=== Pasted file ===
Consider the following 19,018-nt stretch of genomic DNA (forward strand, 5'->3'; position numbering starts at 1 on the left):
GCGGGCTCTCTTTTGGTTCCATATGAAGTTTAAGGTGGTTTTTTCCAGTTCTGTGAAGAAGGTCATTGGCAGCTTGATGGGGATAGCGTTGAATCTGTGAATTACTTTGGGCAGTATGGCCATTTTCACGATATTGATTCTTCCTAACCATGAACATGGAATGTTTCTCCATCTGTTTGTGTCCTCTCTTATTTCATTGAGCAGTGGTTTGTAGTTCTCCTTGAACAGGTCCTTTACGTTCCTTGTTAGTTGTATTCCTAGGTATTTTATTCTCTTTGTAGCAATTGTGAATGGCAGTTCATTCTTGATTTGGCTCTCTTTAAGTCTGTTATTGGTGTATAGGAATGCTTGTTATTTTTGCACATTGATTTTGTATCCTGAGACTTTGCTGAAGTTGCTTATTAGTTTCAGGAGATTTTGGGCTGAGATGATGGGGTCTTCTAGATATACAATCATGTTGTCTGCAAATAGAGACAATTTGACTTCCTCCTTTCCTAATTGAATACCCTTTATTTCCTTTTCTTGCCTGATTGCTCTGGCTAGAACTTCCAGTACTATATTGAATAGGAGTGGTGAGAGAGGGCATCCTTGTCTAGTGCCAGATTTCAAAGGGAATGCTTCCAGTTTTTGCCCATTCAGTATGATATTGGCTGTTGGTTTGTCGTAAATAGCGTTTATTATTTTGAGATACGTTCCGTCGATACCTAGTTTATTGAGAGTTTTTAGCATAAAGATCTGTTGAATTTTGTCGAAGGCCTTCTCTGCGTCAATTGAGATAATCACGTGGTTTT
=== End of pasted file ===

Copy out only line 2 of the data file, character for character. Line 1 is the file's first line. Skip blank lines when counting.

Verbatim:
GCGGGCTCTCTTTTGGTTCCATATGAAGTTTAAGGTGGTTTTTTCCAGTTCTGTGAAGAAGGTCATTGGCAGCTTGATGGGGATAGCGTTGAATCTGTGAATTACTTTGGGCAGTATGGCCATTTTCACGATATTGATTCTTCCTAACCATGAACATGGAATGTTTCTCCATCTGTTTGTGTCCTCTCTTATTTCATTGAGCAGTGGTTTGTAGTTCTCCTTGAACAGGTCCTTTACGTTCCTTGTTAGTTGTATTCCTAGGTATTTTATTCTCTTTGTAGCAATTGTGAATGGCAGTTCATTCTTGATTTGGCTCTCTTTAAGTCTGTTATTGGTGTATAGGAATGCTTGTTATTTTTGCACATTGATTTTGTATCCTGAGACTTTGCTGAAGTTGCTTATTAGTTTCAGGAGATTTTGGGCTGAGATGATGGGGTCTTCTAGATATACAATCATGTTGTCTGCAAATAGAGACAATTTGACTTCCTCCTTTCCTAATTGAATACCCTTTATTTCCTTTTCTTGCCTGATTGCTCTGGCTAGAACTTCCAGTACTATATTGAATAGGAGTGGTGAGAGAGGGCATCCTTGTCTAGTGCCAGATTTCAAAGGGAATGCTTCCAGTTTTTGCCCATTCAGTATGATATTGGCTGTTGGTTTGTCGTAAATAGCGTTTATTATTTTGAGATACGTTCCGTCGATACCTAGTTTATTGAGAGTTTTTAGCATAAAGATCTGTTGAATTTTGTCGAAGGCCTTCTCTGCGTCAATTGAGATAATCACGTGGTTTT